Covid-19 deaths in the US have exceeded the number of total deaths from flu outbreaks in a single year since the 1918–19 flu pandemic.

Already, the pandemic had surpassed the combined U.S. deaths from the entire Vietnam and Korean wars, on both total numbers and per capita. And while deaths per capita were higher in the 1957–58 and 1968–69 flu seasons than in the current pandemic, this one is far from over, experts say, and if the current wave continues into fall and potentially builds, as health experts now fear, those per capita milestones could be surpassed, too.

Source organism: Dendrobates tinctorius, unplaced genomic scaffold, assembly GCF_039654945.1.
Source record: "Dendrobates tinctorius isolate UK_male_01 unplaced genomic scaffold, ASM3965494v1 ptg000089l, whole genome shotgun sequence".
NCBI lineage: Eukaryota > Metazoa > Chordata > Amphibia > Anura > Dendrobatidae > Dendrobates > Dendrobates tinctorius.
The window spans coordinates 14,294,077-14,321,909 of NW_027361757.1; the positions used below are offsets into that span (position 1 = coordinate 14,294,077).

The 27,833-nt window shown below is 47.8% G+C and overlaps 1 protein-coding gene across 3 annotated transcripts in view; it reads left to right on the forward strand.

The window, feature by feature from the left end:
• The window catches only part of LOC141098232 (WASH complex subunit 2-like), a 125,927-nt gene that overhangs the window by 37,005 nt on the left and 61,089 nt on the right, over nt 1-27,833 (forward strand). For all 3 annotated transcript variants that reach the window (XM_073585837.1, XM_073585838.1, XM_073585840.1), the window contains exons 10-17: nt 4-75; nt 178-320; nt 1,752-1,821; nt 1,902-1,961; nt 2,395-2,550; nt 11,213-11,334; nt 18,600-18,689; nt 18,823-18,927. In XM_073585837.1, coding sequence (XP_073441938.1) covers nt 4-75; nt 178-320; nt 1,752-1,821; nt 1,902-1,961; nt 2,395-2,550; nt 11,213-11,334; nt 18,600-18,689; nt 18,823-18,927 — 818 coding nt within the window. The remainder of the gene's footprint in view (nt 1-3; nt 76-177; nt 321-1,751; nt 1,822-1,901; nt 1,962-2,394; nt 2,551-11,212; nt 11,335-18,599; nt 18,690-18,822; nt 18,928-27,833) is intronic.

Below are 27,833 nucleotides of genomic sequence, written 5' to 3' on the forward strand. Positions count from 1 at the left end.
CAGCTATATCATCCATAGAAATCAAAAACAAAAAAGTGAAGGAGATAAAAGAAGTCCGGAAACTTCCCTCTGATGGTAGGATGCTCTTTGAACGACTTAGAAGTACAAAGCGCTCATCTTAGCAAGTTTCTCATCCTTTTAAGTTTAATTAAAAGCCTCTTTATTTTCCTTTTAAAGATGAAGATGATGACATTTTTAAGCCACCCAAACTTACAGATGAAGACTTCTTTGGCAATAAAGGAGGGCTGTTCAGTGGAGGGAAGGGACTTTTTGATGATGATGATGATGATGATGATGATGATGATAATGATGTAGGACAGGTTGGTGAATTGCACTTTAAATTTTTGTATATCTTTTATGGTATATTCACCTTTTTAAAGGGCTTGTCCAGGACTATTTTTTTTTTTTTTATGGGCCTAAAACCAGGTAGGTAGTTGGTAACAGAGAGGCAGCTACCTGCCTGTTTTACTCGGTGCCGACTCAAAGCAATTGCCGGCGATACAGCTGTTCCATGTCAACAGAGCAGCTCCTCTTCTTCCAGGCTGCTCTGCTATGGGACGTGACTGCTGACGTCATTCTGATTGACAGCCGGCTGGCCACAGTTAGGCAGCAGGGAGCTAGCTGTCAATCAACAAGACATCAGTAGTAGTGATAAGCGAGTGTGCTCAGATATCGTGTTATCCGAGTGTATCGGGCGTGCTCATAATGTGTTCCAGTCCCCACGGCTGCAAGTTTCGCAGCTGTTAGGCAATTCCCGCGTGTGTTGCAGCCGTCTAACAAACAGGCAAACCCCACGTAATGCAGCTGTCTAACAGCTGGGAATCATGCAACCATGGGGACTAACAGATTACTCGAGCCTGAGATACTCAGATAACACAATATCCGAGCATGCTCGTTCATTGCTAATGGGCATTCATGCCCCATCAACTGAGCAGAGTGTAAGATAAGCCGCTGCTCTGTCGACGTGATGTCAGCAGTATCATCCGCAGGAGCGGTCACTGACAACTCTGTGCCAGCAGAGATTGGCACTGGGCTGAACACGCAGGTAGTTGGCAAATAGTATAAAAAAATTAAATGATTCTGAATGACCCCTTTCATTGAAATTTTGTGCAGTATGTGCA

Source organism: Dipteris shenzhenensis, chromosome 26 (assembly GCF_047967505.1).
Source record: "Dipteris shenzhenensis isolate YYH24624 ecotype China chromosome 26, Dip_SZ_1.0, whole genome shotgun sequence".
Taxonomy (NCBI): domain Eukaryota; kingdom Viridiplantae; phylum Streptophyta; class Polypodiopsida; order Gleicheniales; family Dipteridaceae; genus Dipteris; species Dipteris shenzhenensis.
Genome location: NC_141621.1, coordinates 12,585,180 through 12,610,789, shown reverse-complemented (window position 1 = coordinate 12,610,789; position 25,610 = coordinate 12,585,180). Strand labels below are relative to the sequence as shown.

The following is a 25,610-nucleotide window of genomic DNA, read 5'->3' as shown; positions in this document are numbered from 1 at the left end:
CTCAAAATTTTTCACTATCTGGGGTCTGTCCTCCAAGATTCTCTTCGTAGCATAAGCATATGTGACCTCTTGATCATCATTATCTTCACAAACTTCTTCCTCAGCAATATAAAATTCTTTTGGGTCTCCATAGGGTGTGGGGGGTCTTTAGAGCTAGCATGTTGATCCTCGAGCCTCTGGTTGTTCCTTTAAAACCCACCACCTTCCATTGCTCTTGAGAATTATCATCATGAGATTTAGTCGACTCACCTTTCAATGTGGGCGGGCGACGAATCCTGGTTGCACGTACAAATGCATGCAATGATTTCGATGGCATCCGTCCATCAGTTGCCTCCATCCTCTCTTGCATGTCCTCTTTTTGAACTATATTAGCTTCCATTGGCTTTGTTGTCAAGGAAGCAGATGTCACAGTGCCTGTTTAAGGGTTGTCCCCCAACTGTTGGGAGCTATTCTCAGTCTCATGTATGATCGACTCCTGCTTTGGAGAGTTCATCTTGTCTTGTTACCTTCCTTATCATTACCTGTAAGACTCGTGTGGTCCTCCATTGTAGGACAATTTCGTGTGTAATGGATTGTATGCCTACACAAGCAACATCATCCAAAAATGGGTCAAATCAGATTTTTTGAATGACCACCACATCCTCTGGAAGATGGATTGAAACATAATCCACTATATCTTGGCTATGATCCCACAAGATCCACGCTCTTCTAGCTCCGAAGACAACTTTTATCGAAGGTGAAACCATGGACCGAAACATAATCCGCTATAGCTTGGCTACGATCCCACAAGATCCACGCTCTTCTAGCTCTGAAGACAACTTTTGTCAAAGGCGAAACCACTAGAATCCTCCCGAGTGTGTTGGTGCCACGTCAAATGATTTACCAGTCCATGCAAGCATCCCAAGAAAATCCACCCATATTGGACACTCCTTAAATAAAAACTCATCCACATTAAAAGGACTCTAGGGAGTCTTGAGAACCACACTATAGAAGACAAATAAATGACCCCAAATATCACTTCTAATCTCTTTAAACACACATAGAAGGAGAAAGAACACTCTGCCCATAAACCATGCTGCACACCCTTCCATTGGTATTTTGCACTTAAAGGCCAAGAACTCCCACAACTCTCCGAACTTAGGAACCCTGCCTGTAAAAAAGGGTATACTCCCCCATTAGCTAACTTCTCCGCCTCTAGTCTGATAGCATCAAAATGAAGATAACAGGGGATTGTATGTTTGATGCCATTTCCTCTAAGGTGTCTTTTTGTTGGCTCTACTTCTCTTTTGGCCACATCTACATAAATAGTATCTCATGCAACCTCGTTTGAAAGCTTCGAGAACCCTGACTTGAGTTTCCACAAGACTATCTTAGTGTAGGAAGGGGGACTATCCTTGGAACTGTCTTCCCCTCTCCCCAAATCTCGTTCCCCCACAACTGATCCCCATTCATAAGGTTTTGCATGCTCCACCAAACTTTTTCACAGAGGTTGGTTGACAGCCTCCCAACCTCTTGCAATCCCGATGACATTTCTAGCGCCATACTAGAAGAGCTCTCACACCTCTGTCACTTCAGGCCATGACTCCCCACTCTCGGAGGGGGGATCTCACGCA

While no single statistic tells the tale of Covid-19, I sought some perspective on deaths in relation to total population figures at the time various events occurred. The chart, which shows death rates as a percentage of the entire population at the time, is not intended to shed light on how or when physical distancing and other Covid-19 preventive measures should be relaxed or strengthened. It is, rather, just a different way of looking at the numbers on a per capita basis, and only at a moment in time. (Note that mortality rates can be calculated as a percentage of the population but are also sometimes expressed as deaths per 100,000 people or as a percentage of those who were infected.)

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